The folks outside the constituency, members of the public, have diffused political power when it comes to the issue. While it might be important to them, it is not nearly as important as to those in the triangle. Further, their opposition is very disorganized.  Even though much greater in number, those outside the triangle do not have the political clout necessary to scale the mountain to dislodge the government program.

As an example, there was a Board of Tea Appeals, consisting of seven people, each of whom was to be an expert on teas. Those experts were to prepare and submit to the Secretary of Health and Human Services standard samples of tea.   Wikipedia describes the Board's activities:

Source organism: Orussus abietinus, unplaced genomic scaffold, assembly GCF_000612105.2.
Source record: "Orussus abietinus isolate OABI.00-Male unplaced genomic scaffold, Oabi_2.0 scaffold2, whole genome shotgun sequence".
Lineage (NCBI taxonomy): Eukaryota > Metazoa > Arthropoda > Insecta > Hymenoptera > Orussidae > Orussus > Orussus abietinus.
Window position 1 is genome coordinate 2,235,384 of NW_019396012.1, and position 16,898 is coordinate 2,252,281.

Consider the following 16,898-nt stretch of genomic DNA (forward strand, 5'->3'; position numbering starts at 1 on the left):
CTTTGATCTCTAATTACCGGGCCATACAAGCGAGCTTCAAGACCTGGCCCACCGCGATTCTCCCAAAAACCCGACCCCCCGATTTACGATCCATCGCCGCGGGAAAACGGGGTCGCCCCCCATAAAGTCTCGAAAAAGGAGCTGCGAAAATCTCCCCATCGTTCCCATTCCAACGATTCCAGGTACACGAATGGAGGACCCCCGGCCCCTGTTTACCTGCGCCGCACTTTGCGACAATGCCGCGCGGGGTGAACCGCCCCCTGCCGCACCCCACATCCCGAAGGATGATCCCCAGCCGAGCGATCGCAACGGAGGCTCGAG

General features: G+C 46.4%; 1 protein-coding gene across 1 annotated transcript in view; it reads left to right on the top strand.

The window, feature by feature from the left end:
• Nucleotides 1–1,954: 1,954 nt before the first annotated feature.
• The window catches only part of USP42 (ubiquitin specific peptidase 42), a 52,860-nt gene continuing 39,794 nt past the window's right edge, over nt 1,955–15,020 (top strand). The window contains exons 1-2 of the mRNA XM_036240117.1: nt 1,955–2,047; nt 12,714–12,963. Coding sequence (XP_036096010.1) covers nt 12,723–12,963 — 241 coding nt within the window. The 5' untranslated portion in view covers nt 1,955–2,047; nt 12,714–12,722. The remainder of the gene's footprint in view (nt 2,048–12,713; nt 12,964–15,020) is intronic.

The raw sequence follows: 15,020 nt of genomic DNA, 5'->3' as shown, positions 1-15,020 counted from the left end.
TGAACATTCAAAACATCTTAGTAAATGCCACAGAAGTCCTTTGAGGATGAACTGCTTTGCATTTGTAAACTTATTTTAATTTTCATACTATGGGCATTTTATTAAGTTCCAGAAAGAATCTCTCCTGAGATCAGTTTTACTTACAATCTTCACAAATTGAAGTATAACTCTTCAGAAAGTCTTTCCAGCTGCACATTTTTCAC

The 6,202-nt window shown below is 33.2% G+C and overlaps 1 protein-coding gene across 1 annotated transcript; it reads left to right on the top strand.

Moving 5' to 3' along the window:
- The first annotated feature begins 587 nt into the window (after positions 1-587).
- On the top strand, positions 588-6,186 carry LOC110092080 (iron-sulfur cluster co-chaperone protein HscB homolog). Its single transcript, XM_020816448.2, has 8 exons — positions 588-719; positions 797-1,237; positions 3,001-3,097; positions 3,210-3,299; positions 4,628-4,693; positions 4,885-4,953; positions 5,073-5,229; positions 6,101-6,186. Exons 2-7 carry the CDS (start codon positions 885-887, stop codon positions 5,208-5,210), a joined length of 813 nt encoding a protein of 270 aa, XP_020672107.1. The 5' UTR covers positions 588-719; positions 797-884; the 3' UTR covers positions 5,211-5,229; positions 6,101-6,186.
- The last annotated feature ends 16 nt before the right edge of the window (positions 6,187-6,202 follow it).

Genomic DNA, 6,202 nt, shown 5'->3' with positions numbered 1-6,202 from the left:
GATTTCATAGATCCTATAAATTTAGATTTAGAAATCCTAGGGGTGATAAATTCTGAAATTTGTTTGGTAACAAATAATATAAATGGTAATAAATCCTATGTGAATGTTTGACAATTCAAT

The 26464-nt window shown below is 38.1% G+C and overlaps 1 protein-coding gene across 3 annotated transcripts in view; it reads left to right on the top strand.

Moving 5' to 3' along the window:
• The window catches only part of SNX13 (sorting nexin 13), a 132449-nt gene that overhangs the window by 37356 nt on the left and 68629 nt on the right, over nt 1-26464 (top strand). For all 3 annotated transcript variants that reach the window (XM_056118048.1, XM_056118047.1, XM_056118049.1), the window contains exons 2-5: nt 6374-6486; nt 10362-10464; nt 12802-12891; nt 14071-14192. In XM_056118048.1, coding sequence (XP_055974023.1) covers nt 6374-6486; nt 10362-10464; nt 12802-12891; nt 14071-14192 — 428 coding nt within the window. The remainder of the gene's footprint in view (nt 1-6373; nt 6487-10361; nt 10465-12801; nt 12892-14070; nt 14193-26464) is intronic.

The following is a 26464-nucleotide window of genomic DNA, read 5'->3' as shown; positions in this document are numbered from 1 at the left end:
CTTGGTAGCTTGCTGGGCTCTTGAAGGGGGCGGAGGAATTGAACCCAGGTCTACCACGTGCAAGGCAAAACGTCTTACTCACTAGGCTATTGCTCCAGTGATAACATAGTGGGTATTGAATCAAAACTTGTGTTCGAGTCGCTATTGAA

In accordance with the board of experts' recommendations, the Secretary was instructed to "fix and establish uniform standards of purity, quality, and fitness for consumption of all kinds of teas imported unto the United States" and to deposit samples of these standards in the customhouses of various ports of entry. Tea importers were required to submit samples of their product for comparison with the standard samples kept at the customhouses. The imported samples were then tested "by a duly qualified examiner," who would test "the purity, quality, and fitness for consumption of the... [imported tea samples] according to the usages and customs of the tea trade, including the testing of an infusion of the same in boiling water and, if necessary, chemical analysis."